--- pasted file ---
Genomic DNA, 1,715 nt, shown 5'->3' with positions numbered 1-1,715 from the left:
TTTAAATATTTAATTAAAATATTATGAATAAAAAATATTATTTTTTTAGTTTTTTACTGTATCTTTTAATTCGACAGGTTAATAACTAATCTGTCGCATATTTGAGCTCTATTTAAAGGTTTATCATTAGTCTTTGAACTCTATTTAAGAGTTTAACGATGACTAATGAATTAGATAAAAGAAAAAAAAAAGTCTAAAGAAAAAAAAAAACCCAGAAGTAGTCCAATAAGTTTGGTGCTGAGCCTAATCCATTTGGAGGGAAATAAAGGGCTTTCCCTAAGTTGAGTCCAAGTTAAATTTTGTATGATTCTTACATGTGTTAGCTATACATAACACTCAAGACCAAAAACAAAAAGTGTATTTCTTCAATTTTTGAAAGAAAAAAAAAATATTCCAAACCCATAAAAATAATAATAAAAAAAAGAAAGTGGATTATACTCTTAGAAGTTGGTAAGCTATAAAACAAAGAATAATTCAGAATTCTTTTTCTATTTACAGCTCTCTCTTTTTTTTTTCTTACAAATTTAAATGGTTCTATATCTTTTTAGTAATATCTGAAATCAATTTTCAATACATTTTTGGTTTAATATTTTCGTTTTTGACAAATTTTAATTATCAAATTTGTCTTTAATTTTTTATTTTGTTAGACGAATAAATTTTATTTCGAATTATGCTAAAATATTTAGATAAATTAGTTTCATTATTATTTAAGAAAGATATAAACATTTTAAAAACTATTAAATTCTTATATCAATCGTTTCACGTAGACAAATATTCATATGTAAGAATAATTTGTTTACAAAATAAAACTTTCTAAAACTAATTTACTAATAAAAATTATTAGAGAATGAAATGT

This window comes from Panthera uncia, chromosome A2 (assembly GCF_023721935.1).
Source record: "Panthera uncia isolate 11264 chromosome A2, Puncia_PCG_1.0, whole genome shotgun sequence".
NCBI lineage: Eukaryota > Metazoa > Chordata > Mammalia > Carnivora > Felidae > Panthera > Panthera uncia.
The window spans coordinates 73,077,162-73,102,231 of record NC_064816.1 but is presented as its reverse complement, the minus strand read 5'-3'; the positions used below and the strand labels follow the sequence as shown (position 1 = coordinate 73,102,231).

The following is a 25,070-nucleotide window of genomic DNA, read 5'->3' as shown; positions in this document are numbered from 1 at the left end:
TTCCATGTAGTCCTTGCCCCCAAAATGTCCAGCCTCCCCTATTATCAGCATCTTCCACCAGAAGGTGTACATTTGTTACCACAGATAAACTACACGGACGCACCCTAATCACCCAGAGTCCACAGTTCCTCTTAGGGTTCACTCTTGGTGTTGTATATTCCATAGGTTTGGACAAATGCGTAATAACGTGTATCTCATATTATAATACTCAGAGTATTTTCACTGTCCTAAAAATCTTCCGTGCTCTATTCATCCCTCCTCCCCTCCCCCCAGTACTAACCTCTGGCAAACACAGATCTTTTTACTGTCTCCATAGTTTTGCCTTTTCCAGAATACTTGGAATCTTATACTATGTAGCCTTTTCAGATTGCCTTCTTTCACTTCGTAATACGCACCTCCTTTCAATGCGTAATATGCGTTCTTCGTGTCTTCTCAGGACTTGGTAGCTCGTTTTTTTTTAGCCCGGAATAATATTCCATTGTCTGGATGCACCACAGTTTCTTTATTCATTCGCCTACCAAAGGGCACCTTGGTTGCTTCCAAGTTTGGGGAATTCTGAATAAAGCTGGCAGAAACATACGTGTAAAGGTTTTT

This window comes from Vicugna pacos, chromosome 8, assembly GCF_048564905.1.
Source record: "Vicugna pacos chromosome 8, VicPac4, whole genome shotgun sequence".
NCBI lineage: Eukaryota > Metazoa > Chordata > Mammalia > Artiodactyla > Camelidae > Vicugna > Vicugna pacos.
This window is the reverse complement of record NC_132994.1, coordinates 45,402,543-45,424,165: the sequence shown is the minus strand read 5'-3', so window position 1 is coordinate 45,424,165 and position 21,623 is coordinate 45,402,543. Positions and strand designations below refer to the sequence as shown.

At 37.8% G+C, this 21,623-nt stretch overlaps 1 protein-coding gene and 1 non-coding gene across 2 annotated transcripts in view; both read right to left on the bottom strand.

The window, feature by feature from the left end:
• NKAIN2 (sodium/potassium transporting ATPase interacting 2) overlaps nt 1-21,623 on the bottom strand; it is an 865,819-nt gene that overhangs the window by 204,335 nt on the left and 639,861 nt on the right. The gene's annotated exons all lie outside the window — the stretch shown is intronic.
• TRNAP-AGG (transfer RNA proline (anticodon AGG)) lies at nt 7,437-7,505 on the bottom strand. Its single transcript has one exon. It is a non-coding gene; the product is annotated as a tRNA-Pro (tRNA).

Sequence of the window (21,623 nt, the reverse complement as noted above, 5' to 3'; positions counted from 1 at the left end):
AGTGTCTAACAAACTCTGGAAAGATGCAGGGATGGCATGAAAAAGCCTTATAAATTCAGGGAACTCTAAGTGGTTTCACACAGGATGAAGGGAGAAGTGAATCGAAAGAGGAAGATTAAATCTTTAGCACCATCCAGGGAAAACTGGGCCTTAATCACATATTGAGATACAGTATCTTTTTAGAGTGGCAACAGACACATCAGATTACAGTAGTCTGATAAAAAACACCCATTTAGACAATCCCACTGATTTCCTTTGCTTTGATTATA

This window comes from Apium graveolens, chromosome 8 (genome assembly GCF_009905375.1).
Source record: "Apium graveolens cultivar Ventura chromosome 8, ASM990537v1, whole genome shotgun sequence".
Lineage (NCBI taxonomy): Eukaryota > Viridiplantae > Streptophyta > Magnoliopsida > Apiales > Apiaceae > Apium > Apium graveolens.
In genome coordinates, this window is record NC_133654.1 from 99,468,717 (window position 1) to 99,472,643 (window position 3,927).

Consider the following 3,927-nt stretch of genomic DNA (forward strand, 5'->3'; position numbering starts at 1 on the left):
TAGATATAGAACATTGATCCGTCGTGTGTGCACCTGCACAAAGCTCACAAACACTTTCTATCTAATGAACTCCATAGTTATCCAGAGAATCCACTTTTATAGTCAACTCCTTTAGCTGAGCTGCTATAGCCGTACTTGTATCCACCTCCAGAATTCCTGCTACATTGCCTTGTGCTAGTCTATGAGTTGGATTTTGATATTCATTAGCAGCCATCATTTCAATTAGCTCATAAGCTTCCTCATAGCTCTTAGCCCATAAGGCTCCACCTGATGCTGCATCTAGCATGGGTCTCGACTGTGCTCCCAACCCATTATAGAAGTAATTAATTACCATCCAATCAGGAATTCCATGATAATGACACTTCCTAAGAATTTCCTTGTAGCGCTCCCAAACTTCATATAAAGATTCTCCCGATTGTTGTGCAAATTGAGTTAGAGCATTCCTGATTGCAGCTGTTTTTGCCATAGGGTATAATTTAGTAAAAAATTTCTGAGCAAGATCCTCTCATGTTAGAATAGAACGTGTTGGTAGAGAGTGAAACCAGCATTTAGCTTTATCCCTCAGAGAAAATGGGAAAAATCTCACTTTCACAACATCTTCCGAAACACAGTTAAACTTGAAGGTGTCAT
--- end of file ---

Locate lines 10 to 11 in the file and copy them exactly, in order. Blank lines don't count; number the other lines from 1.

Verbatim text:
Source record: "Vicugna pacos chromosome 8, VicPac4, whole genome shotgun sequence".
NCBI lineage: Eukaryota > Metazoa > Chordata > Mammalia > Artiodactyla > Camelidae > Vicugna > Vicugna pacos.